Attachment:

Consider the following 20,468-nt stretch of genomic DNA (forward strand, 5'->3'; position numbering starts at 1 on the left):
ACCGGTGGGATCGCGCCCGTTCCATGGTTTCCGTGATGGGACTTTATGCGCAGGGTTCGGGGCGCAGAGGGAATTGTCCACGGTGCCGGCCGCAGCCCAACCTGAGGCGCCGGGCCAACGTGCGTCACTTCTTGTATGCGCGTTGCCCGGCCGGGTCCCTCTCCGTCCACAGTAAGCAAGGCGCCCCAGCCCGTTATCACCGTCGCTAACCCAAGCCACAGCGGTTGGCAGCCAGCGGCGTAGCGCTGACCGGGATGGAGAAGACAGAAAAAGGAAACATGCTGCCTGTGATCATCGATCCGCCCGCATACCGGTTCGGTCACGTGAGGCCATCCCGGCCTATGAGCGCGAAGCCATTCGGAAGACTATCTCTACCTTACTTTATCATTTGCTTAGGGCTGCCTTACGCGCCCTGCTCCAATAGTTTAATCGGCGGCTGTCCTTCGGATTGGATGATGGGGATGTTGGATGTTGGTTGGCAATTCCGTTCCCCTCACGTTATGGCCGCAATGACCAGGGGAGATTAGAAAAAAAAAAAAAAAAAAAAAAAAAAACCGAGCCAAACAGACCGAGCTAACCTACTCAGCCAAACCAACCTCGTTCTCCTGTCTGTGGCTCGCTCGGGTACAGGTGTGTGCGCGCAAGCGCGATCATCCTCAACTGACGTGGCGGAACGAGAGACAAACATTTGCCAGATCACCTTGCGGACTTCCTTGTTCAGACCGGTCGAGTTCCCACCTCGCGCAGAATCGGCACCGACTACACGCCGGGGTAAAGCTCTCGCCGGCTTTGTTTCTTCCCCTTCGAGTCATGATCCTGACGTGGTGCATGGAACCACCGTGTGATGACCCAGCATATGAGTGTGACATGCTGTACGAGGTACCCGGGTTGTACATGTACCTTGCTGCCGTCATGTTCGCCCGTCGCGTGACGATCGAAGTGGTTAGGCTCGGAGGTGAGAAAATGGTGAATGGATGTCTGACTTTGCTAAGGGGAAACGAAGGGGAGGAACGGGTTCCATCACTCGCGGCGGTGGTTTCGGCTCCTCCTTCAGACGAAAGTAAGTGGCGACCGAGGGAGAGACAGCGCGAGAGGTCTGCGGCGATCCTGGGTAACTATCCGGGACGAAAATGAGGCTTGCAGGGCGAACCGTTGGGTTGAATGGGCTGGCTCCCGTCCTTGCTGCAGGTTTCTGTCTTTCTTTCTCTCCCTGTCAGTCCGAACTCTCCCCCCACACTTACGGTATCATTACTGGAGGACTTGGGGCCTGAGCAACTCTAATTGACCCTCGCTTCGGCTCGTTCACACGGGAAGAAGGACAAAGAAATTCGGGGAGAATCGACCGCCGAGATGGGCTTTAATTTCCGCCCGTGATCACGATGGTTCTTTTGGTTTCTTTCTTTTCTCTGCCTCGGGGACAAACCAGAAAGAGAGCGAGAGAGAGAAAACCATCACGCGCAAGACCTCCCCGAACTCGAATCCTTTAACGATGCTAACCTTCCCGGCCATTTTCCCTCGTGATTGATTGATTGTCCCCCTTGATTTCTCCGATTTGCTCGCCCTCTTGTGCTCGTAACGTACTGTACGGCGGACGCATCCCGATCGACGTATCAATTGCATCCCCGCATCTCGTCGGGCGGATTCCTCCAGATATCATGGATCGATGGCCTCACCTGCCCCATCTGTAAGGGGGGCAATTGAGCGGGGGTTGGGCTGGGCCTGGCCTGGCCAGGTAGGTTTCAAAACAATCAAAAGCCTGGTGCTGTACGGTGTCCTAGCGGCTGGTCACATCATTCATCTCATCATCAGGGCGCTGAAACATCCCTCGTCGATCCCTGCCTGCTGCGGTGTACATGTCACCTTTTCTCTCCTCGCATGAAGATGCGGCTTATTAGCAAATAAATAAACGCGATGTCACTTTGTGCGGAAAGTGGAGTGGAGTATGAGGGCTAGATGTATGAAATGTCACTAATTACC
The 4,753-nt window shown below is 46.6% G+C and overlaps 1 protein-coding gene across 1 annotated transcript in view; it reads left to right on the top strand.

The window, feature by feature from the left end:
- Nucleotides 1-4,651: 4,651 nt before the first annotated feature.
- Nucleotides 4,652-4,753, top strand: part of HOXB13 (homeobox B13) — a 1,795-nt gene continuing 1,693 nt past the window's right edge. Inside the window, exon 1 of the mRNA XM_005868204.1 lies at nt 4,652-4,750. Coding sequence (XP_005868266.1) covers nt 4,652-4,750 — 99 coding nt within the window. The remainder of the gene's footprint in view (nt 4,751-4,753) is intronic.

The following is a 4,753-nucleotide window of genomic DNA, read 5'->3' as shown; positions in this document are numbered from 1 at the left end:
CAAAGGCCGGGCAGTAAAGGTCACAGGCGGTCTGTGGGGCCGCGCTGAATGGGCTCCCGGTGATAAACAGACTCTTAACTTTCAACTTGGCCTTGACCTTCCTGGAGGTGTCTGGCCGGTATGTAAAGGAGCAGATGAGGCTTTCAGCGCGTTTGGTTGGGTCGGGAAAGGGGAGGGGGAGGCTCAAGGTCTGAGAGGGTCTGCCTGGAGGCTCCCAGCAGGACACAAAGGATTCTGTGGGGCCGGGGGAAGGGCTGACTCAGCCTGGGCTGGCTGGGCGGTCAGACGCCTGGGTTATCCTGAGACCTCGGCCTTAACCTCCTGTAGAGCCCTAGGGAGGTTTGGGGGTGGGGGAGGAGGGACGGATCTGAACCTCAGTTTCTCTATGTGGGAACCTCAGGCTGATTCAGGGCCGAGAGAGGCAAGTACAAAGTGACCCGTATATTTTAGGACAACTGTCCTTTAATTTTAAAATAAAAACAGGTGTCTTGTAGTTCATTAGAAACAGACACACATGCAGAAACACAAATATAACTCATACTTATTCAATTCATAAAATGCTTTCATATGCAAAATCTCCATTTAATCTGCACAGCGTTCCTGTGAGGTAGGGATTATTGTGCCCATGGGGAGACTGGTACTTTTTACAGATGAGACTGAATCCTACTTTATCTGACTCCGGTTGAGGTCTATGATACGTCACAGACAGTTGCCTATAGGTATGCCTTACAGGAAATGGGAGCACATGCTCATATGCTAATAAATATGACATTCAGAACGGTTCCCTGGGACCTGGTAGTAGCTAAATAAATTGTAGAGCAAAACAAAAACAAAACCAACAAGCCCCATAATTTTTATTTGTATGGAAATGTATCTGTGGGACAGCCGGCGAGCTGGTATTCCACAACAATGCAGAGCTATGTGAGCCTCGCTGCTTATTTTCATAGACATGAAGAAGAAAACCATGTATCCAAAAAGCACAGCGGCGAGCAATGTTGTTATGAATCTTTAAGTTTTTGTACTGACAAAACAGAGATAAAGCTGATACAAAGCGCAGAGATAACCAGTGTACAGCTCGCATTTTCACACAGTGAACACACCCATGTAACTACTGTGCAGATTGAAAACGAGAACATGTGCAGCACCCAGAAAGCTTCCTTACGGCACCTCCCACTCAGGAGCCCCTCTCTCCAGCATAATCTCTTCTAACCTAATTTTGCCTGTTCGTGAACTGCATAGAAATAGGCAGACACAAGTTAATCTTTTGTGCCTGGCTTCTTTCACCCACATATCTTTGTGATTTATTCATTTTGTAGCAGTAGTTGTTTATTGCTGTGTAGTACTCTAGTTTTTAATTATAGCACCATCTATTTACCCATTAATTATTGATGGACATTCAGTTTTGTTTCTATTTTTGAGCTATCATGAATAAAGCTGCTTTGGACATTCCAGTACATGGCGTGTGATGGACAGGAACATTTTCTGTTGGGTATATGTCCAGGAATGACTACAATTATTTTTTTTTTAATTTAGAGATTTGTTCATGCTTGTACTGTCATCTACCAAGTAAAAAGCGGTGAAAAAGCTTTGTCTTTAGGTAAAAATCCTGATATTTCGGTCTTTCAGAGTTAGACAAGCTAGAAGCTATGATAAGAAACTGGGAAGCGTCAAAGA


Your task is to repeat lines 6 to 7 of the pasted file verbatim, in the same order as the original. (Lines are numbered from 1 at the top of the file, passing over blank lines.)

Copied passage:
- Nucleotides 4,652-4,753, top strand: part of HOXB13 (homeobox B13) — a 1,795-nt gene continuing 1,693 nt past the window's right edge. Inside the window, exon 1 of the mRNA XM_005868204.1 lies at nt 4,652-4,750. Coding sequence (XP_005868266.1) covers nt 4,652-4,750 — 99 coding nt within the window. The remainder of the gene's footprint in view (nt 4,751-4,753) is intronic.

The following is a 4,753-nucleotide window of genomic DNA, read 5'->3' as shown; positions in this document are numbered from 1 at the left end: